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Women in Science: Maud Menten

by Eva Amsen

I recently made a video about Maud Menten. I used Lego, of course, but this time also added myself.

Menten is a famous name in Biochemistry, but for years I didn’t know that her first name was Maud, or that she was a woman in the first place. I just assumed Menten was a man. That’s what this video is about.

I made it for the #ScienceWoman project. Although I didn’t make it into the final video (below), I am on the playlist for the project.

There are a lot of comments on the video on the It’s Okay To Be Smart channel along the lines of “I didn’t need a role model” or “isn’t it demeaning to women to highlight them as ‘female scientist’  instead of as ‘scientist'”.

Role models

I used to think like that as well: I don’t really have any role models – male or female – and I actively rebelled against “women in science” initiatives as a teenager by avoiding all university programmes that had a special Open Day for girls only. (Ugh.) I wanted to be treated like an equal, so I only looked at universities that didn’t base their advertising on gender. But the larger issue I missed at the time is: why WERE they advertising to girls? The universities that had to revert to that – the ones with low female enrollment numbers – were the ones that offered only science and engineering programmes. The universities that had a mix of programmes also had a mix of genders, and didn’t need to do that.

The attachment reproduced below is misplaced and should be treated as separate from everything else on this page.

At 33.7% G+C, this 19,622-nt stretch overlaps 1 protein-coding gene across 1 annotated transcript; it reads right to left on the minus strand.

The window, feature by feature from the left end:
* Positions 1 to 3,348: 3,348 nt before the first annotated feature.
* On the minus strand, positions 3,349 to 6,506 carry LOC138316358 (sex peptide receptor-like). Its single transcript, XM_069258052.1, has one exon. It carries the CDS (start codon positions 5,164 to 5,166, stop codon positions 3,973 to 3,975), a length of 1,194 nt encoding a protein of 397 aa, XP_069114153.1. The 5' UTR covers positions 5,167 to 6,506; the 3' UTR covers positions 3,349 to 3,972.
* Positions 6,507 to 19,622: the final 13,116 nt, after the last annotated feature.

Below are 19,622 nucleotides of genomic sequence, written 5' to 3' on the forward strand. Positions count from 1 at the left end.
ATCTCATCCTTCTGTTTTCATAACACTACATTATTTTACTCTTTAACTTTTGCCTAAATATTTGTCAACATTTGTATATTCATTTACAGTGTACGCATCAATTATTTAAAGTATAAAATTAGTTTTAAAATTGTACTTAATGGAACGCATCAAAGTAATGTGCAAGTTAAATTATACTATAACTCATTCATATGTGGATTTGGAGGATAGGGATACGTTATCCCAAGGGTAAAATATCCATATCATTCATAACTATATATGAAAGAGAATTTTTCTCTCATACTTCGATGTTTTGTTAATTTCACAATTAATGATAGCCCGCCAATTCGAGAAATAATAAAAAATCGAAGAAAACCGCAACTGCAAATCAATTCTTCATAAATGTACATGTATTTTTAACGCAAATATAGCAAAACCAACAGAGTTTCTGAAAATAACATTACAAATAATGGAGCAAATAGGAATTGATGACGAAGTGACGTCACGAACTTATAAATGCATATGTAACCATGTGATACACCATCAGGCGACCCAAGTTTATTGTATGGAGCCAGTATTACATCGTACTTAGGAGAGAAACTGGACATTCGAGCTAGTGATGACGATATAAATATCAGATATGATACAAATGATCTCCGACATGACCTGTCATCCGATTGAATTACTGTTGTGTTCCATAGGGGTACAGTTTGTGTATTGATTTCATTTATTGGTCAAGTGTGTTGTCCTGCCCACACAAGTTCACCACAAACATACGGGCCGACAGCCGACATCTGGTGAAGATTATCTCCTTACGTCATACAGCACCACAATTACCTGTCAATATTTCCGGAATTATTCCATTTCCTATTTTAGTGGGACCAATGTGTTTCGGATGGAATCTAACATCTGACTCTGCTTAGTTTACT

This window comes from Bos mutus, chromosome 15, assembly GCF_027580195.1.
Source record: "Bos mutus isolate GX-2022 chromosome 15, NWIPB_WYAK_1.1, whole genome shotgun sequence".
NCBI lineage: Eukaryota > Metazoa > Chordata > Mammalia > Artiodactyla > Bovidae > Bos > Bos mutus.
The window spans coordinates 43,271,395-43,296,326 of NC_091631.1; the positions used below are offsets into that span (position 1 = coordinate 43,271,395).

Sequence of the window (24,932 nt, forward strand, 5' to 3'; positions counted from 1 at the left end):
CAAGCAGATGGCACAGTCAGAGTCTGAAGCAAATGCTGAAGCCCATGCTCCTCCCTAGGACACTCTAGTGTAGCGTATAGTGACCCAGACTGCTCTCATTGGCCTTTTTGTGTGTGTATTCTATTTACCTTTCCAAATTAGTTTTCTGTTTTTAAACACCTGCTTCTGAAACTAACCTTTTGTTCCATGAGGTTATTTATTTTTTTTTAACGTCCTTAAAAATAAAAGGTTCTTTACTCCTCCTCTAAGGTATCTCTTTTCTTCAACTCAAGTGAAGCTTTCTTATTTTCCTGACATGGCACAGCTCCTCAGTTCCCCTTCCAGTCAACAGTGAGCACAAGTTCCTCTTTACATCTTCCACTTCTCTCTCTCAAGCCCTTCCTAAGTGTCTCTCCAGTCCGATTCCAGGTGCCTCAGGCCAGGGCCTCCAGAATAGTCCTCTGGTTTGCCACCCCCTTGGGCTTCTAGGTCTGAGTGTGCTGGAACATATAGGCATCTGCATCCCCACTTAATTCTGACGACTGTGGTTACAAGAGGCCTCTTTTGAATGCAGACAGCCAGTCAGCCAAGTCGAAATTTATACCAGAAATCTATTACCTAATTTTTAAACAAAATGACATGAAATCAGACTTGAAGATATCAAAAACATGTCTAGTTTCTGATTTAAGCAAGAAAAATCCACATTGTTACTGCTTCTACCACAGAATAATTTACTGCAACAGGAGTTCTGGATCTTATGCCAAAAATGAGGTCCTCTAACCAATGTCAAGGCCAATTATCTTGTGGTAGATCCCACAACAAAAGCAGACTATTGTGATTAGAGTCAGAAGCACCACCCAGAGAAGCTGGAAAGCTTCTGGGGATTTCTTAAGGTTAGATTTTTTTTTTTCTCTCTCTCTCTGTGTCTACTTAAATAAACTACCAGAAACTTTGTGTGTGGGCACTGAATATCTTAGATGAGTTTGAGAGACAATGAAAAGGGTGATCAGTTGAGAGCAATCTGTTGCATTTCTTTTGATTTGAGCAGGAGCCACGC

I also only recently realised that the fact that I didn’t need a female role model doesn’t mean that nobody does. I learned that it is important to many other women, and I want to help everyone reach their goals, so if that means providing or supporting female role models, I’ll try to help with that.

I also never looked at what happens beyond enrollment. I thought my fields were fine, because in my undergrad chemistry degree and my grad biochemistry degrees there were about 50:50 male and female students. But looking at the faculty in those departments, the numbers dropped drastically.

My cohort of graduates is currently at the age where they are starting out in faculty jobs, so you would expect the numbers to change soon, but the gender balance among applicants is already skewed and no longer 50:50. Plus, professors stay in their job for AGES. They don’t even properly retire, like other professions, but instead hang around in their departments for ever and ever. So it’s going to take a LONG time until women are better represented at the top level, no matter how many female students there are.

All good reasons to support highlighting exemplary scientists who happen to be women. (Even if you didn’t find out until years later that they were women in the first place…)

I’ve also recently read a book about this topic that I’m writing a review for. Expect that on the blog soon as well.


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